A part of the Christian faith is the practice of Lent, a season of giving up something that you really like for 40 days – starting on Ash Wednesday and ending on Easter Sunday. This is supposed to replicate Jesus’ time spent in the desert where he sacrificed and resisted temptations for 40 days. This year, I gave up social media for lent. As a 23 year old with a degree in Communication (and a blog), I’m sure it isn’t surprising that I like social media. In its many platforms, social media can encourage joy, knowledge, connection, and inspiration. It can also serve as a vehicle for comparison, distraction, and self-consciousness. This is why so many people find themselves saying “I need a social media cleanse” and “I had to unplug for the weekend”, because it is so easy to get caught up in all of the stuff. I have known and thought about this for a long time, and yet I have never given up social media (1. because I like it so much and (2. because I always considered myself someone who could manage my social media use. But what I hadn’t realized was how social media was influencing the way I interacted with the people around me, and ultimately, distracting my heart. I began to notice the way good conversation would get interrupted during dinner with friends because someone needed to SnapChat their tacos and margarita. I noticed that any idle moment became browsing time, even if that meant taco in hand. In the presence of my friends, some of my favorite people, I could feel the distraction. The most shocking thing for me to realize was that the only reason I noticed this at all was because I didn’t have the app to do so myself. I began wondering, how often do I neglect the hearts of the people I love most in this world for the sake of a SnapChat? How much have I been sacrificing to scroll through Instagram?
When I deleted my social media apps, I didn’t know what to expect from this season of Lent. I prayed that it would help me grow, and that God would reveal something to me during this time. I think that God often speaks to us in a subtle way that kind of resembles that feeling you got as a kid when you went to sneak another cookie after your mom told you not to. Or when you feel a stirring inside to make a big change in your life that maybe seems unfeasible or illogical – in both instances, God is trying to guide you. This is the way I have felt God speaking to me, helping me understand things about myself during this time.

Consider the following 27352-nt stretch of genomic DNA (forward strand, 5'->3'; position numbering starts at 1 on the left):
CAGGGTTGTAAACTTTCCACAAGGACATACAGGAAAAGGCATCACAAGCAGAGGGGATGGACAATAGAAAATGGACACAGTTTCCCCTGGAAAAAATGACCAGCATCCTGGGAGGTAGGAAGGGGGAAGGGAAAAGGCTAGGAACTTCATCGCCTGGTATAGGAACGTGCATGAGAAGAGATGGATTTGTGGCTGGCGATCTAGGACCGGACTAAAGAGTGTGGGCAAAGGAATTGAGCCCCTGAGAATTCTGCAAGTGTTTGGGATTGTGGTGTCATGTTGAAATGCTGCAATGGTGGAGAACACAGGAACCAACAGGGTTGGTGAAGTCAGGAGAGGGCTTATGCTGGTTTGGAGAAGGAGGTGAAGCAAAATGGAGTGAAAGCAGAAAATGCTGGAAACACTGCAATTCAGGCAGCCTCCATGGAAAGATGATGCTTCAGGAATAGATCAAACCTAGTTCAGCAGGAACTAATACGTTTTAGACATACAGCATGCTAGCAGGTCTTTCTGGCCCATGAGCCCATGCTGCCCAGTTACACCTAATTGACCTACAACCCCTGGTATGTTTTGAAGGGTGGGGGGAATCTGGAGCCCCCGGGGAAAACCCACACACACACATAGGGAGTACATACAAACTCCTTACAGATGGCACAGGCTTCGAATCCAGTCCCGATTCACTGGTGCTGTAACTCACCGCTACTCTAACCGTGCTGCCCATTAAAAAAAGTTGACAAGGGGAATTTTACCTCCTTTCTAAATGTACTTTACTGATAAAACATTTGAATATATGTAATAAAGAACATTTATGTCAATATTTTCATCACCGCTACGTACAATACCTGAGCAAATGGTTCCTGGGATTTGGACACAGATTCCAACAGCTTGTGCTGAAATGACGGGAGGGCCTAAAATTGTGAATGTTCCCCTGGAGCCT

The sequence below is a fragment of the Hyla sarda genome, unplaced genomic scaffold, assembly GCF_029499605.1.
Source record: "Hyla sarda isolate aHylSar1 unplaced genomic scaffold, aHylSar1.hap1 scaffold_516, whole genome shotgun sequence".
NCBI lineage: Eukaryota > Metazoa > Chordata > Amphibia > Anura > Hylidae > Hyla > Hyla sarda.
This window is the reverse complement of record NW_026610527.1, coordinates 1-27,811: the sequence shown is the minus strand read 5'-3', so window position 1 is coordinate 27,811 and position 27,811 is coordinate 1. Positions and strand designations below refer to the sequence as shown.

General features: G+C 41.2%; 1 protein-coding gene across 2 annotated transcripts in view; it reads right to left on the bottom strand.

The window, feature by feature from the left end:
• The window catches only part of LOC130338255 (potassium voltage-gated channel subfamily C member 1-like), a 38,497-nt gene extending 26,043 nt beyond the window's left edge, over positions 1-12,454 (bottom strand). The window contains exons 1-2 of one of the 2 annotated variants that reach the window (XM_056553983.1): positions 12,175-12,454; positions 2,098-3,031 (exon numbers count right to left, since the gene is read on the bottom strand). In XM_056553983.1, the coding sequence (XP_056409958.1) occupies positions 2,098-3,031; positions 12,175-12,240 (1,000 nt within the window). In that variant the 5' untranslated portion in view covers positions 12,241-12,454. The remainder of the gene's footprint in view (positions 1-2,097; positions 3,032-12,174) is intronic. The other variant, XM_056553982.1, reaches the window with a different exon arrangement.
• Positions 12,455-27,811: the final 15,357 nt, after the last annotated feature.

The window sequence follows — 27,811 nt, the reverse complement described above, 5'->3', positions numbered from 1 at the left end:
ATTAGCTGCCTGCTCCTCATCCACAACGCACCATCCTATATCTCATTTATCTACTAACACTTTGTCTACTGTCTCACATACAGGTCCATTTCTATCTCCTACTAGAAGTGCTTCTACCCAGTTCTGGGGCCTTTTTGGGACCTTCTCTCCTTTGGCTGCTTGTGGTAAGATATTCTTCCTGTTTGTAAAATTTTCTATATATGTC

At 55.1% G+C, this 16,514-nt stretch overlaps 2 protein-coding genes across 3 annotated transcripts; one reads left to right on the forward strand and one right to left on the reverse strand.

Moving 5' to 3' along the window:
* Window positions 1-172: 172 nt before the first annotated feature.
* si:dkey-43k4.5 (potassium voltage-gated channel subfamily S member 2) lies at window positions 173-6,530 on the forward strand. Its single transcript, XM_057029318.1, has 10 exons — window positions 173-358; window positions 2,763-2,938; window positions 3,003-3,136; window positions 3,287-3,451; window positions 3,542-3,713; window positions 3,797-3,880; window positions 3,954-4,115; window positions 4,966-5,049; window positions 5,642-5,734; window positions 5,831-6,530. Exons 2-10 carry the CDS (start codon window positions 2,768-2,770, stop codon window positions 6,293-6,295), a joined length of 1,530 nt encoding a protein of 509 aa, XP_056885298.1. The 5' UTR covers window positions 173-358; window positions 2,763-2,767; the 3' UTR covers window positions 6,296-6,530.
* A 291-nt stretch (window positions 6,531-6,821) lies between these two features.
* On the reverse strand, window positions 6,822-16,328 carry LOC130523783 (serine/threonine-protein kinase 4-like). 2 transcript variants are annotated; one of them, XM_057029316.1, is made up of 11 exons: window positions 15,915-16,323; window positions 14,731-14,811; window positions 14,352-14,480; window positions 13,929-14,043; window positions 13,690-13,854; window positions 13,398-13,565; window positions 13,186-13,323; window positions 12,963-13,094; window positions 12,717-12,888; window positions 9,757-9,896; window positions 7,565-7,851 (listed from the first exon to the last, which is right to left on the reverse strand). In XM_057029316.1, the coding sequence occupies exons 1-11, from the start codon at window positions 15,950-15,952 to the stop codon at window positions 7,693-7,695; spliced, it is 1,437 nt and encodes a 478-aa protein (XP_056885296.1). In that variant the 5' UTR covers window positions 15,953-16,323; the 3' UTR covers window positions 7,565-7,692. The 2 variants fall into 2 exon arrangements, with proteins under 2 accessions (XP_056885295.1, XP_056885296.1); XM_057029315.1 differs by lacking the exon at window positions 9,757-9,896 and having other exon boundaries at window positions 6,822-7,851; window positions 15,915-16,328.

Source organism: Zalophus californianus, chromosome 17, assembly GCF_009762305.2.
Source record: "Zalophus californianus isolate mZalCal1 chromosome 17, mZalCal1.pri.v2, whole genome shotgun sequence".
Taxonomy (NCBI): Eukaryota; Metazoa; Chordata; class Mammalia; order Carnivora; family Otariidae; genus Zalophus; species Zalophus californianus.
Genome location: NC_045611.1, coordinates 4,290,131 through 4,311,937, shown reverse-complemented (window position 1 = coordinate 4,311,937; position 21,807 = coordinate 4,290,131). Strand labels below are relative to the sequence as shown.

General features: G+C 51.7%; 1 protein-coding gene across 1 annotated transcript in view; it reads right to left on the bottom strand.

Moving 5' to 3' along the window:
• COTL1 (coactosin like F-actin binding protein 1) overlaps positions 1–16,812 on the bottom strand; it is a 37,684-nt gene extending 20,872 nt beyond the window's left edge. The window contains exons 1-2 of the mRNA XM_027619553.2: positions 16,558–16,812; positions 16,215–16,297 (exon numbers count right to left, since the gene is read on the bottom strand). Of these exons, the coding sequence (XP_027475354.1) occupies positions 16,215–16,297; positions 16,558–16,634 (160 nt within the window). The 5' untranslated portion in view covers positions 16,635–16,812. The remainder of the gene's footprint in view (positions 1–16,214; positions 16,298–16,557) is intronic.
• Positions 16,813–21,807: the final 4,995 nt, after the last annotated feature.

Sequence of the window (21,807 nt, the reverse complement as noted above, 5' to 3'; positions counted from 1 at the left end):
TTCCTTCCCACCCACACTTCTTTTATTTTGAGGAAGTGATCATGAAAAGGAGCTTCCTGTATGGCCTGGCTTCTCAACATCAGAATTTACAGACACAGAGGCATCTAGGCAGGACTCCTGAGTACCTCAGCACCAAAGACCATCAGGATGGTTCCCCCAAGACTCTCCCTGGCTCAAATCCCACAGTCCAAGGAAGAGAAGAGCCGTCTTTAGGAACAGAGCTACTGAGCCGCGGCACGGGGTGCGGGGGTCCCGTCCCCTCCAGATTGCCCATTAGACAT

My friend Kate and I were discussing social media over craft beer and sriracha-lime boiled peanuts recently. She also gave up the apps for Lent, so we were comparing our thoughts and struggles. She said she realized social media was a distraction to her heart when she caught herself going back to check the number of likes she had gotten on her last post. Admittedly, I have done the same thing. When did we become so obsessed with being liked? And what does this say about the condition of our hearts?
I believe that relationships are one of God’s greatest gifts to us. Social media provides fun and easy ways to interact with the people in your life and even strengthen relationships, which are God-pleasing things. But social media becomes a problem when we allow it to influence the way we feel about ourselves. Have you ever posted a photo and felt bad about yourself when you realized it didn’t get many likes? Have you ever scrolled through someone’s feed and thought, wow this person’s life seems so much more fun or successful or full than mine? Yeah, I have too.
The problem with this is that it takes away joy, and it distracts us from our blessings and our purpose. It also paints a picture in our head that we aren’t good enough. Why is it that we can show up on Easter Sunday, and eat a meal with our families and swell up with gratefulness and love but then forget what it all means on Tuesday? God created me in His image, and he loves me so much that he sent his only son to suffer the pain that I deserved so that I can experience eternal salvation. It amazes me how moved we are by this truth in our Sunday best, and how quickly we forget it when we leave the church. God loves us immeasurably more than any kind of gratification we could get from 200 likes or a large instagram following. We say we understand this truth but then why do we allow other people, circumstances and comparison to take it away from us and make us feel unworthy or less than? It is easy to blame our fast paced, media-driven culture, but I think if we dig a little deeper we would see that maybe it’s something else. Maybe we have a heart problem.
God doesn’t want us to have the best looking Instagram feed, or to go on more fun vacations or to have cuter clothes – he wants us right where we are, present, and grateful so that He can use us for His glory. Maybe social media isn’t the problem at all. Maybe the problem is more personal, maybe the problem lies within me. On Easter Sunday, I will re-download SnapChat, Facebook and Instagram. But the way that I use the apps and the way that I allow myself to think will be forever changed.